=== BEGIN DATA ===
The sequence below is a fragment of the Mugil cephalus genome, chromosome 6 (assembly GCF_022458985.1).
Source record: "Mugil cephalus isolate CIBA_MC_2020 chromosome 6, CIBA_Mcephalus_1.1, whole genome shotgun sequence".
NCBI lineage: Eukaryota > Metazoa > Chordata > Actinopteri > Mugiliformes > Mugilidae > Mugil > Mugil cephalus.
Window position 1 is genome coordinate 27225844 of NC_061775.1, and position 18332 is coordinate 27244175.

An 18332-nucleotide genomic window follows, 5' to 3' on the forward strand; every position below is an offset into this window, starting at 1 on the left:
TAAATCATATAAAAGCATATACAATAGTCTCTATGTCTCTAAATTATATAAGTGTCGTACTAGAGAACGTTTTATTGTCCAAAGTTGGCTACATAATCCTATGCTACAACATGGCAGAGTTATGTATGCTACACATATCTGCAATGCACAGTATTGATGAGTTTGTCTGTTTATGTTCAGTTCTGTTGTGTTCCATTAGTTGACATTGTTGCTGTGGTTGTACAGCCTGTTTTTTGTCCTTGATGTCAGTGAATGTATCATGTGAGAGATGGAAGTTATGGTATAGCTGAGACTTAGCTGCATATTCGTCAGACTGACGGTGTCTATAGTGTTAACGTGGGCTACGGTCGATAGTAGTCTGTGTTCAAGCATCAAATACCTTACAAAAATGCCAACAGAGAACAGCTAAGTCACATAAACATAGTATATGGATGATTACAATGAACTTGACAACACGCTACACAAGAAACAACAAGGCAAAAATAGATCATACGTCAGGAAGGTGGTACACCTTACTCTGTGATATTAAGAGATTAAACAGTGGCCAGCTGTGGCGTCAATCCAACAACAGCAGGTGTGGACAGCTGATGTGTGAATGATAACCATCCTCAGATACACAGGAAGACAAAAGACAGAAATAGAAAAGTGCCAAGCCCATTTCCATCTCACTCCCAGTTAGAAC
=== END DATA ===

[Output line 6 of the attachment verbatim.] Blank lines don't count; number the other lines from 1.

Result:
TAAATCATATAAAAGCATATACAATAGTCTCTATGTCTCTAAATTATATAAGTGTCGTACTAGAGAACGTTTTATTGTCCAAAGTTGGCTACATAATCCTATGCTACAACATGGCAGAGTTATGTATGCTACACATATCTGCAATGCACAGTATTGATGAGTTTGTCTGTTTATGTTCAGTTCTGTTGTGTTCCATTAGTTGACATTGTTGCTGTGGTTGTACAGCCTGTTTTTTGTCCTTGATGTCAGTGAATGTATCATGTGAGAGATGGAAGTTATGGTATAGCTGAGACTTAGCTGCATATTCGTCAGACTGACGGTGTCTATAGTGTTAACGTGGGCTACGGTCGATAGTAGTCTGTGTTCAAGCATCAAATACCTTACAAAAATGCCAACAGAGAACAGCTAAGTCACATAAACATAGTATATGGATGATTACAATGAACTTGACAACACGCTACACAAGAAACAACAAGGCAAAAATAGATCATACGTCAGGAAGGTGGTACACCTTACTCTGTGATATTAAGAGATTAAACAGTGGCCAGCTGTGGCGTCAATCCAACAACAGCAGGTGTGGACAGCTGATGTGTGAATGATAACCATCCTCAGATACACAGGAAGACAAAAGACAGAAATAGAAAAGTGCCAAGCCCATTTCCATCTCACTCCCAGTTAGAAC